by Alan Thornhill
Australia’s working families have been hit twice by developments in global financial markets, according to the Prime Minister, Kevin Rudd.
“Working families in Australia – and the Australian economy more generally – are not immune to developments in global financial markets,” Mr Rudd said at question time in parliament yesterday.
“Turbulence in global financial markets is putting upward pressure on interest rates through rising credit spreads,” Mr Rudd said.
And he noted that this is happening as interest rates are already rising as a consequence of inflationary conditions.
“This is a double whammy when it comes to the impact on working families dealing with their mortgages,” Mr Rudd said.
“The government will take hard decisions to help Australia achieve long term, low inflationary growth on the one hand while on the other taking some of the pressure off inflation by ensuring that public demand is kept under control.”
Just how it will do that, though, is not yet clear.
The government has been telling us that all will be revealed when it brings its first budget into parliament in May.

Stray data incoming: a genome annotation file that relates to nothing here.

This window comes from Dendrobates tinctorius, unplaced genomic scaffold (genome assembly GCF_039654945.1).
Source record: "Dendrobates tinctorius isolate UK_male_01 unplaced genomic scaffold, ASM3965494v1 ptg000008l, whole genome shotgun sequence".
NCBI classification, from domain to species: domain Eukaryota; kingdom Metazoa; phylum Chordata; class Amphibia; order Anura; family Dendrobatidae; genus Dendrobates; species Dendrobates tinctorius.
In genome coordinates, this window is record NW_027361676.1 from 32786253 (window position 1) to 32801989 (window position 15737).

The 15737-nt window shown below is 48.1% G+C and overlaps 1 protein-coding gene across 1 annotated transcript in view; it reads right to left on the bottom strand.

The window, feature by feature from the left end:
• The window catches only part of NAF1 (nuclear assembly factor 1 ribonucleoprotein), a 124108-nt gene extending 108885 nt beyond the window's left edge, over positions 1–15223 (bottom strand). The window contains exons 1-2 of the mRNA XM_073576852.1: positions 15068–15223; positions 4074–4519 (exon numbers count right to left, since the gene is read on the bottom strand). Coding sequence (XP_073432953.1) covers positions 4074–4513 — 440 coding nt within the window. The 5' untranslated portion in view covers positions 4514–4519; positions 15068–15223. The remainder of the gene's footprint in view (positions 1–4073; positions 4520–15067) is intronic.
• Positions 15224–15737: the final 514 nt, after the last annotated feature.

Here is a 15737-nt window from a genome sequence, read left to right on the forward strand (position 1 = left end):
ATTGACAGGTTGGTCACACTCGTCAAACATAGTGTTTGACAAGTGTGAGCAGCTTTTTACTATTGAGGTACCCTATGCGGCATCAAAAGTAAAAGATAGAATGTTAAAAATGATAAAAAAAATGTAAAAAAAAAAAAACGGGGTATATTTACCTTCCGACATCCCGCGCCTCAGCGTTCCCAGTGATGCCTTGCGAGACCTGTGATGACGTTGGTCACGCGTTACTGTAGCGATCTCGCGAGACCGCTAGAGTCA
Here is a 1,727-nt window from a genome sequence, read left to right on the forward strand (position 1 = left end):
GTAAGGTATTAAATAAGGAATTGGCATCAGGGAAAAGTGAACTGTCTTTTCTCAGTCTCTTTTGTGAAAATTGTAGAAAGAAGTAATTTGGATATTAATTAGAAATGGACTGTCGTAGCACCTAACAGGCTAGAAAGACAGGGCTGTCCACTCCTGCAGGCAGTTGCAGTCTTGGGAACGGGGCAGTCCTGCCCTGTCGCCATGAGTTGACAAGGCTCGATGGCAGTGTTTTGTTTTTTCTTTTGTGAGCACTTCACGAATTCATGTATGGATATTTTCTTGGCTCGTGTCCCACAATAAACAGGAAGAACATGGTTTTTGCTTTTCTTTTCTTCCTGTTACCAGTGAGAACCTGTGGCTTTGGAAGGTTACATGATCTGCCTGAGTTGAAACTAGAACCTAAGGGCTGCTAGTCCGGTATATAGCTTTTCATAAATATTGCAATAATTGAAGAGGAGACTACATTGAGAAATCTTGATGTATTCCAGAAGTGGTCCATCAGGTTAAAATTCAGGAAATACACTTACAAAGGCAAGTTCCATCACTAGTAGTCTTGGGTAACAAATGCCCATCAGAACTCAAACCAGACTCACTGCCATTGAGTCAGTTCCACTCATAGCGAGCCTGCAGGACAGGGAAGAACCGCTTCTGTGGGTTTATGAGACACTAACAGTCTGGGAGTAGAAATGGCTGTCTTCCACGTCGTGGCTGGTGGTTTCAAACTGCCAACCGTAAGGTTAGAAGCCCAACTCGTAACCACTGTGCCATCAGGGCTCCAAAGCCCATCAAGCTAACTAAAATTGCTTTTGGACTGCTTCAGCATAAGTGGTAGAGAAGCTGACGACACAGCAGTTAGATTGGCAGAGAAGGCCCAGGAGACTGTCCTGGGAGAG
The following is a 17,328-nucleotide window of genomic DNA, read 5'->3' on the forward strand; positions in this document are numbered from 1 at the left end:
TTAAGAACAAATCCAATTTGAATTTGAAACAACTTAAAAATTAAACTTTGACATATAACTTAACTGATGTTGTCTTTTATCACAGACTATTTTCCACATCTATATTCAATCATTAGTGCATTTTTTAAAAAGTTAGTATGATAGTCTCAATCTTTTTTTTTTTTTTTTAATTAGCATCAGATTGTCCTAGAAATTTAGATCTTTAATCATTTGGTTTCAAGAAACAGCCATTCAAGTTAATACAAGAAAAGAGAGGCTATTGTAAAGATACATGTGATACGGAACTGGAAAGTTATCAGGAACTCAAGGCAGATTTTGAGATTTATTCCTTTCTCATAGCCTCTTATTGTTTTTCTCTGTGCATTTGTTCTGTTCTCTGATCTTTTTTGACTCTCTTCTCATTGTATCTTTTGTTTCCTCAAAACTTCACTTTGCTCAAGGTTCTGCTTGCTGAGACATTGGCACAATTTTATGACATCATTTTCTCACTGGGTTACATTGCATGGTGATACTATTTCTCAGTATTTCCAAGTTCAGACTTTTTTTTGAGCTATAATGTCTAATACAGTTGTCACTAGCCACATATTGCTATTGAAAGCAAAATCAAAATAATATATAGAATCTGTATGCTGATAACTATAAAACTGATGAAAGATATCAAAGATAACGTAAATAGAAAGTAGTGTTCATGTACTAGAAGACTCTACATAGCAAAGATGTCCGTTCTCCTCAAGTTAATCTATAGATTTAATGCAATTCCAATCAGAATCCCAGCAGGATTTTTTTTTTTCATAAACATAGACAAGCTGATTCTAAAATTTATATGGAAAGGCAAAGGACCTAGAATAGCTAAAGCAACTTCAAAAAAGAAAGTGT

The early signs, though, have not been encouraging.
The government, for example, beat a swift retreat when the opposition put a little pressure on it over the carers’ allowance and the baby bonus.
The Howard government, of course, was particularly profligate, when it came to middle class welfare.
And decisions it took, towards the end of its time in office, are politically difficult to reverse.
But governments never have a better time to take the tough, but necessary actions, than they do in their first year in office.
And the Rudd government, so far, has shown no real courage, in such matters.
Sympathy, like that Mr Rudd offered working families, yesterday, is one thing.
Real action, that will help, is another.
Watch this space.
Alan Thornhill is a parliamentary press gallery journalist.
Private Briefing is updated daily with Australian personal finance news, analysis, and commentary.
Thursday May 23
The Dow Jones Index fell 80.02 points to 15,307.60
Ford Australia says it will close its Australian manufacturing plants in October 2016. Some 1,200 jobs to go.
A British soldier is hacked to death in the London suburb of Woolwich, in an apparent terrorist attack
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